September 23rd, 2011 | Published in Google SketchUp
I was first introduced to SketchUp about three years ago, while I was searching for simple software to model mechanical devices in 3D. My first contact with it was not very promising and I felt a bit skeptical about its real possibilities to build good mechanical models -- mainly because it seemed to be a software intended to build models for Google Earth.
However, after some days of training, I became really surprised with how easy and fast someone can model almost anything with this software. As an example of simplicity, a chain link which took me about 4 hours to model with "Mechanical Desktop" (an Autodesk application that I was using then), was done only in 50 minutes with SketchUp.
Of course, there are important differences between these softwares: SketchUp is not a CAD software, but I believe that when the problems you have to solve are simple you must always look for a simple solution and for what I need to produce in my work, SketchUp is without a doubt, the best solution.
Since those days, I'm modeling with SketchUp on a daily basis, not only to produce schemes and 3D model views for technical documents (usually for parts lists and exploded views) but also as an important helper in the development of small mechanical projects. Basic analysis about interference between machine parts or assembly sequence studies are easy with SketchUp.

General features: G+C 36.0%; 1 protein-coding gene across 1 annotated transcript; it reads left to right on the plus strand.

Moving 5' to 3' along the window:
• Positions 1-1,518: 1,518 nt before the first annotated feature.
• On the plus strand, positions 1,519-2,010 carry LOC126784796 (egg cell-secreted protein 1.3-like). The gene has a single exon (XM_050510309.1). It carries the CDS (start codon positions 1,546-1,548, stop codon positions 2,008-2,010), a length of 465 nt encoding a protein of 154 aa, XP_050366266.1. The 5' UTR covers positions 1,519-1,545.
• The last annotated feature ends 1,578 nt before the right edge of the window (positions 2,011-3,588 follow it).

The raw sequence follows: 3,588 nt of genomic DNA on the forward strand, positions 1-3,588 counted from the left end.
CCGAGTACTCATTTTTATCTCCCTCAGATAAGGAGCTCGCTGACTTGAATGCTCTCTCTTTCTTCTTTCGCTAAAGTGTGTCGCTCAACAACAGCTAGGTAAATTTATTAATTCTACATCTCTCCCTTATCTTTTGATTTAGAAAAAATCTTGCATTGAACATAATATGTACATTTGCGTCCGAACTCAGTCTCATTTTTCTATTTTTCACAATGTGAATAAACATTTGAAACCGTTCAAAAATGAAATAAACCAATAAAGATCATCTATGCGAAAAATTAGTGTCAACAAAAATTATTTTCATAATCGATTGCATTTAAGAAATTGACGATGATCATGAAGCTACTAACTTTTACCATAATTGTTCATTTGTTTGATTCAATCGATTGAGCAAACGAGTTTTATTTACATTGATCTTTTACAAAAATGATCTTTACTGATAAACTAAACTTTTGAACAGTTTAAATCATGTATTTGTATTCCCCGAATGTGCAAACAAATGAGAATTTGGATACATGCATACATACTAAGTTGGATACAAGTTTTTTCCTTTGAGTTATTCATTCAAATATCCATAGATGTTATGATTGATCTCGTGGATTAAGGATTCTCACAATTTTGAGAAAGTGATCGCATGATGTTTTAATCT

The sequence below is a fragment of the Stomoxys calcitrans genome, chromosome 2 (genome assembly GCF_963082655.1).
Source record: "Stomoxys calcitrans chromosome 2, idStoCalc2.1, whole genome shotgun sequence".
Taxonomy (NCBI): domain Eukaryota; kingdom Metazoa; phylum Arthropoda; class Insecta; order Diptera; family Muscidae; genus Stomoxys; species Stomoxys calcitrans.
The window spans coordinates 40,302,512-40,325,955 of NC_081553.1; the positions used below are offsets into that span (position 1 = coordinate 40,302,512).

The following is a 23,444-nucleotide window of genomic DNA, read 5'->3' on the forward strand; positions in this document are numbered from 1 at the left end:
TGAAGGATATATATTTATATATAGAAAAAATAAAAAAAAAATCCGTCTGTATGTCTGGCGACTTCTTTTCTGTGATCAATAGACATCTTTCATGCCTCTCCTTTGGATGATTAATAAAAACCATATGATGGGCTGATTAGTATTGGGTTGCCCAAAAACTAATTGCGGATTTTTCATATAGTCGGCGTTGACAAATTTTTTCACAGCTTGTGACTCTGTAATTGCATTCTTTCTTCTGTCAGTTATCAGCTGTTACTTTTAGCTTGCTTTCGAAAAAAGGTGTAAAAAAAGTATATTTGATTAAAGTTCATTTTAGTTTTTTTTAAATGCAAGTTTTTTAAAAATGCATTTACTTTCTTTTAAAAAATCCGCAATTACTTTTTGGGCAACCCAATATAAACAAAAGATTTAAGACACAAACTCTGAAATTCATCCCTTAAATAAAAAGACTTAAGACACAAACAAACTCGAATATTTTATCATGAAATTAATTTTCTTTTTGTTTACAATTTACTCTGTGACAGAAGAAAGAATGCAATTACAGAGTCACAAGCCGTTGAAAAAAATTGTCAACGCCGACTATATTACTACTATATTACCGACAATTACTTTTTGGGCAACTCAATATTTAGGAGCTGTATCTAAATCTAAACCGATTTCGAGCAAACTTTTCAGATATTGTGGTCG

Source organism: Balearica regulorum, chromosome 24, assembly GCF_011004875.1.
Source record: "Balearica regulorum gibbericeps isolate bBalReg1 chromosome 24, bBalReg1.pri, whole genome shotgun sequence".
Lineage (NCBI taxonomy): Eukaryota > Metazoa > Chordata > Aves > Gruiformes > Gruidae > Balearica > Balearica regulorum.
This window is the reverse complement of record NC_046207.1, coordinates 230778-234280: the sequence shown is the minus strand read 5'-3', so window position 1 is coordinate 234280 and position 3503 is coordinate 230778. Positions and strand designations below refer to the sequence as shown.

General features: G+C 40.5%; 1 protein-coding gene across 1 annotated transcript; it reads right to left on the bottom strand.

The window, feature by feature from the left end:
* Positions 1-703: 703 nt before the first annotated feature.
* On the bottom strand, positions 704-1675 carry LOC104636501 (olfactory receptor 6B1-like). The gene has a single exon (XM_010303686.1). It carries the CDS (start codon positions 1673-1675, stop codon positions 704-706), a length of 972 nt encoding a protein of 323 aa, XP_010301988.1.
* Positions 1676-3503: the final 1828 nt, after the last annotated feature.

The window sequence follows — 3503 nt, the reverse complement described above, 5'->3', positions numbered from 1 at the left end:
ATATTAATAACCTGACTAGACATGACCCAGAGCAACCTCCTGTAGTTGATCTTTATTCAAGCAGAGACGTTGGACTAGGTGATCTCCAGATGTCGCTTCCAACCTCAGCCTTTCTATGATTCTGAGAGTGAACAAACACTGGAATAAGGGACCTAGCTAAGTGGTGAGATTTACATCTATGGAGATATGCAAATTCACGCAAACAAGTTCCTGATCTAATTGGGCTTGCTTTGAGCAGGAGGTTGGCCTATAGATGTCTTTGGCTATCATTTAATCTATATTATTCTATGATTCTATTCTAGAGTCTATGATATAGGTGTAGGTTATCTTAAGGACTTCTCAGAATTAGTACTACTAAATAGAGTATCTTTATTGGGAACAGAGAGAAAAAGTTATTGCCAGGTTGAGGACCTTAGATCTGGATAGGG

A good and recent example of how SketchUp helps me in my work is the set of studies and schemes I made for a simple lifting adaptor for copper cylinders. This was a simple project entirely developed with SketchUp since the first sketch, up to the final product. All presentation and assembly schemes, and even a presentation video, were made easily and rapidly with SketchUp.
Some time ago I also started to use SketchUp in another way: as a pre-modeling tool for some architectural or "inorganic" models in Blender. Working this way dramatically simplifies the modeling work with Blender and I think is a technique that I will keep exploring.
In my humble opinion and to conclude this note, I only find one "problem" with SketchUp: the non-existence of a dedicated version for Linux. But what can we do? We all know that the world is not a perfect place.
Editor’s Note: Some Linux users have had success running the Windows version of SketchUp on Wine. The Wine Wiki provides more information.